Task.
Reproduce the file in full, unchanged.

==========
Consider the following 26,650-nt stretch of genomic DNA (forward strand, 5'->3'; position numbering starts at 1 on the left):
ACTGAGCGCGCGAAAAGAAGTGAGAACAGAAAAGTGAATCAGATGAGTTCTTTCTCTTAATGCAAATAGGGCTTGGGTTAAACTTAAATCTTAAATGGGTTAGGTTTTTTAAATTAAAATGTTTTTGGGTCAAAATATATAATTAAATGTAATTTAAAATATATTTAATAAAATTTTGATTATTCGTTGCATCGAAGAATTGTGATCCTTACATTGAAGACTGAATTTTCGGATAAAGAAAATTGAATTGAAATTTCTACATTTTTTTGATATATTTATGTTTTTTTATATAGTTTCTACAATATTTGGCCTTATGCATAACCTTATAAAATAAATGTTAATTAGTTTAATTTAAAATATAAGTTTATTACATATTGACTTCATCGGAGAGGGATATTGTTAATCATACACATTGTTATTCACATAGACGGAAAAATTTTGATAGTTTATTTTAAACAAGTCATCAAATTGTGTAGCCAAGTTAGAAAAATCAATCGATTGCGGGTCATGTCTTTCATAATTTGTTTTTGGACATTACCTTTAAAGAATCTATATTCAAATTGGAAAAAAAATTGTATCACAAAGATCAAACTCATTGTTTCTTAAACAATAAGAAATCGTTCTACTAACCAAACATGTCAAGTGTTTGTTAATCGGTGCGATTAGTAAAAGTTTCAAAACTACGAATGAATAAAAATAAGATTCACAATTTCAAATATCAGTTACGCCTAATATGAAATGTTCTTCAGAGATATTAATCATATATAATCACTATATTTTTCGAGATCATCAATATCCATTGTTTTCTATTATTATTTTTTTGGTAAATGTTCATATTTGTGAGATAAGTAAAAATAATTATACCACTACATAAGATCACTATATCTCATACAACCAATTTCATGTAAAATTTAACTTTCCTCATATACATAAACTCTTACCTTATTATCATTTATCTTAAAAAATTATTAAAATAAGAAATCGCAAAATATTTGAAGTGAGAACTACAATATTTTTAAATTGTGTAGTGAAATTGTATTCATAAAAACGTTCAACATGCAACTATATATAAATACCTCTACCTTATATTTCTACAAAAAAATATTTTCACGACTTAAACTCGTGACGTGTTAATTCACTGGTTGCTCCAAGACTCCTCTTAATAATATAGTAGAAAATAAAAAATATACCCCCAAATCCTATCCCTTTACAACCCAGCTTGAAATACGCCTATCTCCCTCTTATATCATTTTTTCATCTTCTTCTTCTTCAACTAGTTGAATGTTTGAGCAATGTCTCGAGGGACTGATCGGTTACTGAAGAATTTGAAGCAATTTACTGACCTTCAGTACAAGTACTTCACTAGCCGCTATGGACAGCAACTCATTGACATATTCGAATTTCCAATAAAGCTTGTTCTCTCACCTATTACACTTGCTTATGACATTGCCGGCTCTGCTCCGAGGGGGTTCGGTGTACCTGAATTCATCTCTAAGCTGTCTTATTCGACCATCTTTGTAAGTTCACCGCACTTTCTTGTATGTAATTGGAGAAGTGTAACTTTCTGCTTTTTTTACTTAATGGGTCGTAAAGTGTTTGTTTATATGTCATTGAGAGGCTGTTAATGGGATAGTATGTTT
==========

Consider the following 26,650-nt stretch of genomic DNA (forward strand, 5'->3'; position numbering starts at 1 on the left):
ACTGAGCGCGCGAAAAGAAGTGAGAACAGAAAAGTGAATCAGATGAGTTCTTTCTCTTAATGCAAATAGGGCTTGGGTTAAACTTAAATCTTAAATGGGTTAGGTTTTTTAAATTAAAATGTTTTTGGGTCAAAATATATAATTAAATGTAATTTAAAATATATTTAATAAAATTTTGATTATTCGTTGCATCGAAGAATTGTGATCCTTACATTGAAGACTGAATTTTCGGATAAAGAAAATTGAATTGAAATTTCTACATTTTTTTGATATATTTATGTTTTTTTATATAGTTTCTACAATATTTGGCCTTATGCATAACCTTATAAAATAAATGTTAATTAGTTTAATTTAAAATATAAGTTTATTACATATTGACTTCATCGGAGAGGGATATTGTTAATCATACACATTGTTATTCACATAGACGGAAAAATTTTGATAGTTTATTTTAAACAAGTCATCAAATTGTGTAGCCAAGTTAGAAAAATCAATCGATTGCGGGTCATGTCTTTCATAATTTGTTTTTGGACATTACCTTTAAAGAATCTATATTCAAATTGGAAAAAAAATTGTATCACAAAGATCAAACTCATTGTTTCTTAAACAATAAGAAATCGTTCTACTAACCAAACATGTCAAGTGTTTGTTAATCGGTGCGATTAGTAAAAGTTTCAAAACTACGAATGAATAAAAATAAGATTCACAATTTCAAATATCAGTTACGCCTAATATGAAATGTTCTTCAGAGATATTAATCATATATAATCACTATATTTTTCGAGATCATCAATATCCATTGTTTTCTATTATTATTTTTTTGGTAAATGTTCATATTTGTGAGATAAGTAAAAATAATTATACCACTACATAAGATCACTATATCTCATACAACCAATTTCATGTAAAATTTAACTTTCCTCATATACATAAACTCTTACCTTATTATCATTTATCTTAAAAAATTATTAAAATAAGAAATCGCAAAATATTTGAAGTGAGAACTACAATATTTTTAAATTGTGTAGTGAAATTGTATTCATAAAAACGTTCAACATGCAACTATATATAAATACCTCTACCTTATATTTCTACAAAAAAATATTTTCACGACTTAAACTCGTGACGTGTTAATTCACTGGTTGCTCCAAGACTCCTCTTAATAATATAGTAGAAAATAAAAAATATACCCCCAAATCCTATCCCTTTACAACCCAGCTTGAAATACGCCTATCTCCCTCTTATATCATTTTTTCATCTTCTTCTTCTTCAACTAGTTGAATGTTTGAGCAATGTCTCGAGGGACTGATCGGTTACTGAAGAATTTGAAGCAATTTACTGACCTTCAGTACAAGTACTTCACTAGCCGCTATGGACAGCAACTCATTGACATATTCGAATTTCCAATAAAGCTTGTTCTCTCACCTATTACACTTGCTTATGACATTGCCGGCTCTGCTCCGAGGGGGTTCGGTGTACCTGAATTCATCTCTAAGCTGTCTTATTCGACCATCTTTGTAAGTTCACCGCACTTTCTTGTATGTAATTGGAGAAGTGTAACTTTCTGCTTTTTTTACTTAATGGGTCGTAAAGTGTTTGTTTATATGTCATTGAGAGGCTGTTAATGGGATAGTATGTTT